So, in doing that the aim would be to leave all the properties unencumbered by utility plant. If poles are still needed they would be moved as close as possible to the boundary to minimise the impact. Remember, the developer is paying a lot for this, so wants to maximise the reduction in adverse impact on the sale value of the properties.

    Which leads me to wonder how this house has ended up with a HV pole plus stays in the 'middle' of the garden. If I didn't know better I'd assume that someone has made a male-chicken up with the plans and the poles weren't located where it was originally intended, or (perhaps unlikely) the house and garden aren't where they were originally intended to be.

    Either way I wouldn't buy a new build with HV poles in the garden. I'd be reluctant to buy a new build in any circumstances, but 'legacy' infrastructure like HV poles is not something anyone would expect to find in the garden of that kind of property.... and I suspect it would put most potential purchasers off. (but I'd have no qualms at all about buying an old property with a pole or two in the garden.... it adds 'charm' in that situation )
    "In the future, everyone will be rich for 15 minutes"
    • patman99
    • By patman99 16th Apr 18, 10:26 PM
    • 8,209 Posts
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    patman99
    • #8
    • 16th Apr 18, 10:26 PM
    • #8
    • 16th Apr 18, 10:26 PM
    Who actually owns the pole ?. If they have moved the cables underground and no longer use the pole for cabling, would they not be willing to remove it?. After all, you can charge them 12 a year for having their equipment on your property (yes, I know you have not actually purchased the property).
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    • cjmillsnun
    • By cjmillsnun 16th Apr 18, 11:25 PM
    • 602 Posts
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    cjmillsnun
    • #9
    • 16th Apr 18, 11:25 PM
    • #9
    • 16th Apr 18, 11:25 PM
    Who actually owns the pole ?. If they have moved the cables underground and no longer use the pole for cabling, would they not be willing to remove it?. After all, you can charge them 12 a year for having their equipment on your property (yes, I know you have not actually purchased the property).
    Originally posted by patman99
    This is one of the poles at each end of the undergrounding.
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    • EachPenny
    • By EachPenny 16th Apr 18, 11:49 PM
    • 6,198 Posts
    • 16,375 Thanks
    EachPenny
    Who actually owns the pole ?. If they have moved the cables underground and no longer use the pole for cabling, would they not be willing to remove it?. After all, you can charge them 12 a year for having their equipment on your property (yes, I know you have not actually purchased the property).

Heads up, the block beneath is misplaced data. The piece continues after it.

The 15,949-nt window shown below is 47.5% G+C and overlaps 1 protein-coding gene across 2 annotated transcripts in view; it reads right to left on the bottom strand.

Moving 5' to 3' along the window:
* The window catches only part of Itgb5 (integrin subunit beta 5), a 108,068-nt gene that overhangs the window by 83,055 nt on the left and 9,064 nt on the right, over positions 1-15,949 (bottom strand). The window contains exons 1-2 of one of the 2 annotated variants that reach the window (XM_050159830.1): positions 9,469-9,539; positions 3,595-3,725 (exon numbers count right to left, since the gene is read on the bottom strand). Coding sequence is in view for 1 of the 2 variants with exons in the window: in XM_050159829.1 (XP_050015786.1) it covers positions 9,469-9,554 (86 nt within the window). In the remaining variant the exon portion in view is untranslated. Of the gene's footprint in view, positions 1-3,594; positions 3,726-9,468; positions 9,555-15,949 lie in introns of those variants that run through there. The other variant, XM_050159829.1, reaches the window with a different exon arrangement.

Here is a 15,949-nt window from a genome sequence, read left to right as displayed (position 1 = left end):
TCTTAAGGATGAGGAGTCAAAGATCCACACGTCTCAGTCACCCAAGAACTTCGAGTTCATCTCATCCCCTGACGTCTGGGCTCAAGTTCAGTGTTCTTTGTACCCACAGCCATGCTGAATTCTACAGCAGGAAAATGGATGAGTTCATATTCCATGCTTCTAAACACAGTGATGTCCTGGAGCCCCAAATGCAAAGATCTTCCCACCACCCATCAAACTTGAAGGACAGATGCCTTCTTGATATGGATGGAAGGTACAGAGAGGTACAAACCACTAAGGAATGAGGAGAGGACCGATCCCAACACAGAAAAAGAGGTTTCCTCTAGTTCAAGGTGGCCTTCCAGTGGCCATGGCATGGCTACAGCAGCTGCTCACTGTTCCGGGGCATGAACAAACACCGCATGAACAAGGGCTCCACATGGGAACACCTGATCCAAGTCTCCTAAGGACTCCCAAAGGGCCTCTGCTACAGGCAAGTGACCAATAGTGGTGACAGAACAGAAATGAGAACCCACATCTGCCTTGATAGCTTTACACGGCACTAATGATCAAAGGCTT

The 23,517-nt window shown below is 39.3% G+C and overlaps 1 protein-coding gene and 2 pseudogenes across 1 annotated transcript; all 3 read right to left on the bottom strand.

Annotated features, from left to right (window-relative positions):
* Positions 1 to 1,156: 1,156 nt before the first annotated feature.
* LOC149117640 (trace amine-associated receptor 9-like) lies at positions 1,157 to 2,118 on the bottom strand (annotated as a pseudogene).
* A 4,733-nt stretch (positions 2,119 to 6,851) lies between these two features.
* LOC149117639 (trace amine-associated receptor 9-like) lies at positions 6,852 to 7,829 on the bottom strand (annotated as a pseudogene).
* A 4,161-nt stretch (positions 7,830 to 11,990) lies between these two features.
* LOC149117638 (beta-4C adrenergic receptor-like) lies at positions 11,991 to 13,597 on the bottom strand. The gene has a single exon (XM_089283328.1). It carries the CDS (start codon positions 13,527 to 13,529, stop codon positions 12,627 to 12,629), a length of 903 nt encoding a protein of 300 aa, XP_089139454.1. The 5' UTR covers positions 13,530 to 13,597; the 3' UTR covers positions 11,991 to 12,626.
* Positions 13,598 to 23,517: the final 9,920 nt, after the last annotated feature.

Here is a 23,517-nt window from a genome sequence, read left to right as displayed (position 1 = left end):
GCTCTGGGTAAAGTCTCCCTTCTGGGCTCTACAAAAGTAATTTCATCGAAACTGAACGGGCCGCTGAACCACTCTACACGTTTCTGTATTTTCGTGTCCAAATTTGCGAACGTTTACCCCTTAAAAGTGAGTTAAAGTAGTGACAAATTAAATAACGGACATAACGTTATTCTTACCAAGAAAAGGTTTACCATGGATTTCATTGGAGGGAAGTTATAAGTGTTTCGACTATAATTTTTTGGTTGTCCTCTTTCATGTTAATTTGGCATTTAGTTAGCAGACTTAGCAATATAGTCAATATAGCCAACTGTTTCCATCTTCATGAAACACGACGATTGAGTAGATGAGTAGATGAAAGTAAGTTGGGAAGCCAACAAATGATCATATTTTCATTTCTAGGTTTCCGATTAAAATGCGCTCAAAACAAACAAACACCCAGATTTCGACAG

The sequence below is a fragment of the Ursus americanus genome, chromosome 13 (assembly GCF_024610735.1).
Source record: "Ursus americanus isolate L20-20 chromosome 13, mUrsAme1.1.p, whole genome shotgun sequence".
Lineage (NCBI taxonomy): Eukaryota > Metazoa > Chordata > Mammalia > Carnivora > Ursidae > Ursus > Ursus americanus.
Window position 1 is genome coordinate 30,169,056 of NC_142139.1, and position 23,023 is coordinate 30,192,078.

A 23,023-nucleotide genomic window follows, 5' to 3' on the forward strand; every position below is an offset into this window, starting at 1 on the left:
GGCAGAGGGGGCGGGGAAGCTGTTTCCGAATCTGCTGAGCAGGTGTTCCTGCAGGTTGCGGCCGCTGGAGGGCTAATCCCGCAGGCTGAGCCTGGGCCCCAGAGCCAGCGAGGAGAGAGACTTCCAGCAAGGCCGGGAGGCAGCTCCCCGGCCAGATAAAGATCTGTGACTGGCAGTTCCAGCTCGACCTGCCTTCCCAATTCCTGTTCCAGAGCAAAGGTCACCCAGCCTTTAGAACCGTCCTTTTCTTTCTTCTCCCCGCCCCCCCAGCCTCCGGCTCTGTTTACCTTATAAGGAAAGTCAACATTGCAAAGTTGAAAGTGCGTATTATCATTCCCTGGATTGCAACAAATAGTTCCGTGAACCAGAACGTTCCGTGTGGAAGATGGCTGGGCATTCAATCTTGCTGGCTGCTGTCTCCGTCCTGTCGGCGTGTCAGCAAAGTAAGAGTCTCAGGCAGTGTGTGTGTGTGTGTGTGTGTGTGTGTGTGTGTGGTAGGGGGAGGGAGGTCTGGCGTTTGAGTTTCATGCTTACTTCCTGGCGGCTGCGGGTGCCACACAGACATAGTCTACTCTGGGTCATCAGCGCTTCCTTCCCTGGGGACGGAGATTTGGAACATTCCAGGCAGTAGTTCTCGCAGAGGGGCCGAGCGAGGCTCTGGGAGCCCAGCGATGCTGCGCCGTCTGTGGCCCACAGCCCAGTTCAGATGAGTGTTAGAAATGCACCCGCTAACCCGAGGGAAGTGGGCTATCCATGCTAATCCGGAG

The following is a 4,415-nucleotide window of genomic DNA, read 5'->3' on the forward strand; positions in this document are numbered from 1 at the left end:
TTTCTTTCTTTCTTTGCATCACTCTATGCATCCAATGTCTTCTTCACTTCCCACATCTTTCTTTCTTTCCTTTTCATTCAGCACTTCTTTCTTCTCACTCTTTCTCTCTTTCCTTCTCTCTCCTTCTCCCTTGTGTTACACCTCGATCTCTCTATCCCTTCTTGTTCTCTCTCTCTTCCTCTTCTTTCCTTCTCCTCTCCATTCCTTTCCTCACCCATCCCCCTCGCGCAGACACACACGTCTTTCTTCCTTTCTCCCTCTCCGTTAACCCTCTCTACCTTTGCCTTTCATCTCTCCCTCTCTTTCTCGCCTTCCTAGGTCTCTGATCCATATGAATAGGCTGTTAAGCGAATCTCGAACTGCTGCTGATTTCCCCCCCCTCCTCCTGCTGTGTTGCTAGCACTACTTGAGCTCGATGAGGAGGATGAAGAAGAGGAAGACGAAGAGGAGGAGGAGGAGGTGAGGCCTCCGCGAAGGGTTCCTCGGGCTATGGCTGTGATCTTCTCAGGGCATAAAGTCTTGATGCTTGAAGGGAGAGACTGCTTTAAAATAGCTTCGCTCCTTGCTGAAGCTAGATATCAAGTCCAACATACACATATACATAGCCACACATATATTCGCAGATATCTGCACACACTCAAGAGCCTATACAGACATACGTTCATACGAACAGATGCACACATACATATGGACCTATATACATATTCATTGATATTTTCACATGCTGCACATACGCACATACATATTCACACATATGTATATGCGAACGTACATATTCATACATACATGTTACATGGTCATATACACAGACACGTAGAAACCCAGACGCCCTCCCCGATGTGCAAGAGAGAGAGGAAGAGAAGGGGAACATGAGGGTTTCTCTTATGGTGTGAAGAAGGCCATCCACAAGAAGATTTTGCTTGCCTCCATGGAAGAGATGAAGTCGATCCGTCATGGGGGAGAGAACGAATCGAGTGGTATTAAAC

Originally posted by patman99
    Probably not in this case. When alterations are made to the system to facilitate developer the network operator usually requires some form of waiver on any charges for wayleaves etc.
    "In the future, everyone will be rich for 15 minutes"
    • Davesnave
    • By Davesnave 17th Apr 18, 4:56 AM
    • 25,880 Posts
    • 94,230 Thanks
    Davesnave
    I'd have no qualms at all about buying an old property with a pole or two in the garden.... it adds 'charm' in that situation
    Originally posted by EachPenny
    As someone with both HV and stepped-down cables on their land, I'd say there's also quite a difference between the sorts of poles now used.

    The HV poles were upgraded here in 2014 to allow for larger farm machinery, so I expect that these, being new, will be similar.

    On the one hand, the new wires are less obtrusive in the fields, because they're at a higher level, but the poles are much more substantial and not something that could easily blend into a garden setting.

    Also, with most country property, the stepped down supply is fed from transformers just outside the garden boundary, so it's usually possible to hide the larger pole/transformer with foliage or an outbuilding. We don't see ours.

    I too suspect that this is a mistake. I'm not bothered by the 11kv lines crossing the fields and rarely "see" them, but there's no way I'd want them, or especially the supporting pole, in the garden of a modern, estate type of house.
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    • Norman Castle
    • By Norman Castle 17th Apr 18, 8:21 AM
    • 7,293 Posts
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    Norman Castle

    If the post had been off to the side and not firmly in front of the kitchen window then I would be less concerned. Sadly, there are no other properties within our price range left on the site. We will start our search again. Thanks all.
    Originally posted by Hengus
    If the price was right could you live with the pole? Make a low offer for the house and leave it with them. The pole will affect resale values but if you bought it at a discount you're not losing.